Although the operation of a flour mill may lead to the accumulation of explosive dust, it is impossible to conclude that this is a non-natural use of the land, and so the plaintiff must establish negligence. Further the cases on strict liability related to liability for the escape of fire used or brought onto the land, there was no evidence that this was a fire brought onto the land by the defendant so again it is beyond the rule of strict liability. As the plaintiff had to prove negligence it should have been permitted to call expert evidence as to the standard of fire protection equipment that was no the defendant’s premises at the time.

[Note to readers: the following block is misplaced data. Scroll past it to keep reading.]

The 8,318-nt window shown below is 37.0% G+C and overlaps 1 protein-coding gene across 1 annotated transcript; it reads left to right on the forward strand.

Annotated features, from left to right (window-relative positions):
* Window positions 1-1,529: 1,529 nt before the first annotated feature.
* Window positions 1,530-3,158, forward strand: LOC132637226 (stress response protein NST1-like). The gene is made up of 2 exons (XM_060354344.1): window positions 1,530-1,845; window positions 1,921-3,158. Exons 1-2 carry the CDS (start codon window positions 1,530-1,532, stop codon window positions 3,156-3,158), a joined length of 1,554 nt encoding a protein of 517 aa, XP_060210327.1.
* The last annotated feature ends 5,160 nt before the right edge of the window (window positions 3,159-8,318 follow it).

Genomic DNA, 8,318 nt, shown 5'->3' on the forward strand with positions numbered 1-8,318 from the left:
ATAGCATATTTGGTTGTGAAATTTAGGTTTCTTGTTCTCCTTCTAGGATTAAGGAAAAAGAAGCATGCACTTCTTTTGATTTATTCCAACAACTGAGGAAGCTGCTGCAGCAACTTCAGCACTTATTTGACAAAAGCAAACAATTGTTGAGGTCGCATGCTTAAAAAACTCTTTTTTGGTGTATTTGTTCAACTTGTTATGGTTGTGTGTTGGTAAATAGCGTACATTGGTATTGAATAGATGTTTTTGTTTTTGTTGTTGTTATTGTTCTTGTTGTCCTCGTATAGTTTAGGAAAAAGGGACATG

Williams J: ‘Whatever room there may previous have been for differences of opinion, I think that it is now clear … that under the modern law of tort an occupier of land is not liable for damage caused by the escape for fire used on his land on to that of his neighbour, unless it was not a natural use of the land.’

The use of the land was not ‘an unnatural use of the land under modern conditions’.



Collins v The Commonwealth (1945) 62 WN (NSW) 245 *

(New South Wales – Supreme Court)

The plaintiff sued for damage caused by a fire that spread from the defendant’s property. The plaintiff did not allege negligence but argued that the defendant was absolutely liable. The defendant filed a defence arguing that the fire was a small cooking fire lit with all reasonable precaution. The plaintiff sought to have the defence ‘struck out’ on the basis that even if established, it was no defence.